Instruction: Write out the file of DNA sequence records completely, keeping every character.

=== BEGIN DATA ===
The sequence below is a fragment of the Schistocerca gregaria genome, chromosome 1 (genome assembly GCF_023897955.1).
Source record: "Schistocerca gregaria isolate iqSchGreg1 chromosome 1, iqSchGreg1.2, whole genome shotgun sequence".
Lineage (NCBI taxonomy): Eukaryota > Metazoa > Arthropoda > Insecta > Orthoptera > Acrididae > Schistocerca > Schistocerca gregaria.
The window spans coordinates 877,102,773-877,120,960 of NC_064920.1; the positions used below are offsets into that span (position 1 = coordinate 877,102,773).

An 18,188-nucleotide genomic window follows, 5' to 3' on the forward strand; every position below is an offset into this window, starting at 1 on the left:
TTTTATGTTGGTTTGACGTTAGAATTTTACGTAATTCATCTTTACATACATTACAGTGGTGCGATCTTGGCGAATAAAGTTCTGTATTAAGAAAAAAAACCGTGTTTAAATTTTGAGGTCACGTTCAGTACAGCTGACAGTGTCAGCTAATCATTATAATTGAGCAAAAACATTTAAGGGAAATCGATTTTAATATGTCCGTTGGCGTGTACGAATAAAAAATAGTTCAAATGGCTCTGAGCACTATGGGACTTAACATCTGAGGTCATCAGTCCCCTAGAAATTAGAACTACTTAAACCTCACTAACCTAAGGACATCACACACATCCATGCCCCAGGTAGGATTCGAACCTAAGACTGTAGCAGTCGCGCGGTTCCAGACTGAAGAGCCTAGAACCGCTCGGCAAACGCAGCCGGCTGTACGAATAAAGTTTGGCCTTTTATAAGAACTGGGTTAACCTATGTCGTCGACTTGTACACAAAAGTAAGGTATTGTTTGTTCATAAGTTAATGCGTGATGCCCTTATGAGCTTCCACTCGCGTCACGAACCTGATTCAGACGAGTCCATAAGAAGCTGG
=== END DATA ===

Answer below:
The sequence below is a fragment of the Schistocerca gregaria genome, chromosome 1 (genome assembly GCF_023897955.1).
Source record: "Schistocerca gregaria isolate iqSchGreg1 chromosome 1, iqSchGreg1.2, whole genome shotgun sequence".
Lineage (NCBI taxonomy): Eukaryota > Metazoa > Arthropoda > Insecta > Orthoptera > Acrididae > Schistocerca > Schistocerca gregaria.
The window spans coordinates 877,102,773-877,120,960 of NC_064920.1; the positions used below are offsets into that span (position 1 = coordinate 877,102,773).

An 18,188-nucleotide genomic window follows, 5' to 3' on the forward strand; every position below is an offset into this window, starting at 1 on the left:
TTTTATGTTGGTTTGACGTTAGAATTTTACGTAATTCATCTTTACATACATTACAGTGGTGCGATCTTGGCGAATAAAGTTCTGTATTAAGAAAAAAAACCGTGTTTAAATTTTGAGGTCACGTTCAGTACAGCTGACAGTGTCAGCTAATCATTATAATTGAGCAAAAACATTTAAGGGAAATCGATTTTAATATGTCCGTTGGCGTGTACGAATAAAAAATAGTTCAAATGGCTCTGAGCACTATGGGACTTAACATCTGAGGTCATCAGTCCCCTAGAAATTAGAACTACTTAAACCTCACTAACCTAAGGACATCACACACATCCATGCCCCAGGTAGGATTCGAACCTAAGACTGTAGCAGTCGCGCGGTTCCAGACTGAAGAGCCTAGAACCGCTCGGCAAACGCAGCCGGCTGTACGAATAAAGTTTGGCCTTTTATAAGAACTGGGTTAACCTATGTCGTCGACTTGTACACAAAAGTAAGGTATTGTTTGTTCATAAGTTAATGCGTGATGCCCTTATGAGCTTCCACTCGCGTCACGAACCTGATTCAGACGAGTCCATAAGAAGCTGG